Sunday, June 21, 2009

Fathers' Day

So, what shall we do today, Old Man?

We could dig worms from the bank and put them in a jam jar and hold old half-broken fishing rods by the deep pools of the river. I could tell stories of how I used to catch fish by hand as a young fella, and how one day an eel caught me by the finger instead.

And what if it's too cold for standing by a river?

We could lift hay bales and feel the coarse, hard twine before it snaps at the touch of a sharp knife. I could throw the hay into the feeder and you could loosen it for the curious muzzles of the bullocks, nosing through the feed with their snaking tongues. I could tramp through the mud of the yard and grumble about landlords, kick the worst of the muck off at the lone tree. We could peer into the hollow in its side together at the robin's nest, empty now, but not long ago filled with hungry beaks that opened like inside-out umbrellas begging for food.

And what if the lone tree has fallen?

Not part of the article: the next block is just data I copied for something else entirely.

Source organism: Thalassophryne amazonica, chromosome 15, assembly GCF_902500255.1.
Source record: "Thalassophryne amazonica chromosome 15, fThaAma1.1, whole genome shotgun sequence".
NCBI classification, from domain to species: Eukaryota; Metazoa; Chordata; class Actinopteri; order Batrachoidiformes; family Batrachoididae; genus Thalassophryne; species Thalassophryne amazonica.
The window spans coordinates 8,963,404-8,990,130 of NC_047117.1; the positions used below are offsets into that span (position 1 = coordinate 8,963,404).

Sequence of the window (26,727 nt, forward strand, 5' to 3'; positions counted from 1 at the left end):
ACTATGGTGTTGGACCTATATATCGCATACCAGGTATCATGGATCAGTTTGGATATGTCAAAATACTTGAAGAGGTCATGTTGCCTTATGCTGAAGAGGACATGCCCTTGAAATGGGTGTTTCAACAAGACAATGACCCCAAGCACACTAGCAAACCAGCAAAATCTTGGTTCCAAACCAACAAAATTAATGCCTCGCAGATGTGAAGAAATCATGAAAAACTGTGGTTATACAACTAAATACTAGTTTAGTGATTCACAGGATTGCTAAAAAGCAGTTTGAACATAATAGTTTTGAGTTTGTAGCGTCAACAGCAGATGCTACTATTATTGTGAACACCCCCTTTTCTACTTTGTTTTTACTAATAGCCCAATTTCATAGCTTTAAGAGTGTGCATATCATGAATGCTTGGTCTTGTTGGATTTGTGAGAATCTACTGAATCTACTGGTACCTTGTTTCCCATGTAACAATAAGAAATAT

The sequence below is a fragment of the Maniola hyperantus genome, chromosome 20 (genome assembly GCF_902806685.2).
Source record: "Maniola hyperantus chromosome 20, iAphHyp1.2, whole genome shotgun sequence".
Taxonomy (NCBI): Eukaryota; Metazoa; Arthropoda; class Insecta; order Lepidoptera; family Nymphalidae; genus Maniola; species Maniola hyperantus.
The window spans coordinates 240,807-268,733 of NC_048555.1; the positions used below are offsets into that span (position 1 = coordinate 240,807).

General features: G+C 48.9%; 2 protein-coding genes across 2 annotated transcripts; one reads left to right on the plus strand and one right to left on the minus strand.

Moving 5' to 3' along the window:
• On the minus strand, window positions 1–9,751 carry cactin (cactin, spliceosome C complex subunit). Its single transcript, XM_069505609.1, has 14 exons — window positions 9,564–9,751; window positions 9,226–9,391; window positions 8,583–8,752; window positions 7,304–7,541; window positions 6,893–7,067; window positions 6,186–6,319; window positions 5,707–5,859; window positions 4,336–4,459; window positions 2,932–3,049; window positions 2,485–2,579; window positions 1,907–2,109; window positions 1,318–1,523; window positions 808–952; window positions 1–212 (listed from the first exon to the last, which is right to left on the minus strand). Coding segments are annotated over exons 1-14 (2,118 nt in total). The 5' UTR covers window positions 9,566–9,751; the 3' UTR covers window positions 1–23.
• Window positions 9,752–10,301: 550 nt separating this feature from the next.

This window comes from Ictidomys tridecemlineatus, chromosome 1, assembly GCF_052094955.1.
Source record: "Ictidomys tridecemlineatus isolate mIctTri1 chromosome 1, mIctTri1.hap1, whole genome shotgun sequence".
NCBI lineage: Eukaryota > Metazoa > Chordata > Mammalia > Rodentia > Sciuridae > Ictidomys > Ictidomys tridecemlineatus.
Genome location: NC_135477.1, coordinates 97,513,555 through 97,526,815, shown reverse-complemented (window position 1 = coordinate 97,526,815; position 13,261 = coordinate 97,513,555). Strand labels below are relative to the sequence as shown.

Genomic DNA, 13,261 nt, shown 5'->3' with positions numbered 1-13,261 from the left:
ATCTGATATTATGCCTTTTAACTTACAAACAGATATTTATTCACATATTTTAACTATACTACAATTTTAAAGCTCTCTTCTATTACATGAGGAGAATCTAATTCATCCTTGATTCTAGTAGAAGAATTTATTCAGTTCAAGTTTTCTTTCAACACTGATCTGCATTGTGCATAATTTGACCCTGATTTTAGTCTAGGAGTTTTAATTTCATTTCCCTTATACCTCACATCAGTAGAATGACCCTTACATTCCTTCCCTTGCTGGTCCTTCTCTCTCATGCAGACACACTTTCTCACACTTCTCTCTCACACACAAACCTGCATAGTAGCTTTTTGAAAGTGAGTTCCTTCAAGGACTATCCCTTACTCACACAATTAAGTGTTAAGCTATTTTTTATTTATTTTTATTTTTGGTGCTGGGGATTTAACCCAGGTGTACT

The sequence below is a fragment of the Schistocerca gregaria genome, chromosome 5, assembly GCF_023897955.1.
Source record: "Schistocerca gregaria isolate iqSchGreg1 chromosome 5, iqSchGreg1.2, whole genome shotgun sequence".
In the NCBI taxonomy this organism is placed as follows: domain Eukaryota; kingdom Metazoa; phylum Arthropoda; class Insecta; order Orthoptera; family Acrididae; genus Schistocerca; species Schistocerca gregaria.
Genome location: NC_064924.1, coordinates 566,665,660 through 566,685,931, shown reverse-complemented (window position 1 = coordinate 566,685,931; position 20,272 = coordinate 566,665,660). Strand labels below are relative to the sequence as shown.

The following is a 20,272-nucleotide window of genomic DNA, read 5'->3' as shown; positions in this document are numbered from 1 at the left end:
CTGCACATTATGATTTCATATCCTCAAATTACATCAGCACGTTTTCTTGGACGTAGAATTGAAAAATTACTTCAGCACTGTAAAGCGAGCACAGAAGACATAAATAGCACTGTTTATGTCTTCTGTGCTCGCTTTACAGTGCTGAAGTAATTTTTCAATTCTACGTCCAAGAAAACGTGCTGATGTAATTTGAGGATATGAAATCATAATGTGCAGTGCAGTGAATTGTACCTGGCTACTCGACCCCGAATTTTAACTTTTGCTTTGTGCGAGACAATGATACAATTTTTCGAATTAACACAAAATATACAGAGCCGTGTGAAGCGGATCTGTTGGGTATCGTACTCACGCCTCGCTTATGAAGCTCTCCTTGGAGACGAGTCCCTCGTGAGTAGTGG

We could tug and pull at the cross-cut saw, sweating in flurries of sawdust. You could push too hard and bend the blade and I could worry and swear and we could go to the lane where the coal is left loosely. I'll shovel and you'll drop the bag or hold it open the wrong way looking at birds instead of concentrating.

And what if there's coal and timber enough in the house?

We could sit by the hearth and watch red-hot horsemen dance through the soot of the fireback, twist wire coat hangers into toasting forks and hang bread in front of the cinders. You'll scrape off the worst of the black where it's burned and I'll reach down the jam pot from the cupboard.

And what if the house has fallen?

You'll help me dig rows for potatoes in my new garden and pick colours for the walls of the new house. We'll plant a hedge and hang an iron gate and railings and paint a house number on a plaque and do a thousand other things.

And what if you tire of the new house?

We'll sit on bar stools and drink beers and speak in low voices about things between us. You'll look at me and notice the laughter lines and the roguish glint in my eye and we'll wonder where the time has all gone.

And what if the time has all gone?

You'll look at children and cats and dogs and green hills and purple mountains and all the things seen from your window and you'll remember how I loved them. And in the evening, you'll listen to the birds singing until nightime comes on and you're called to close the door.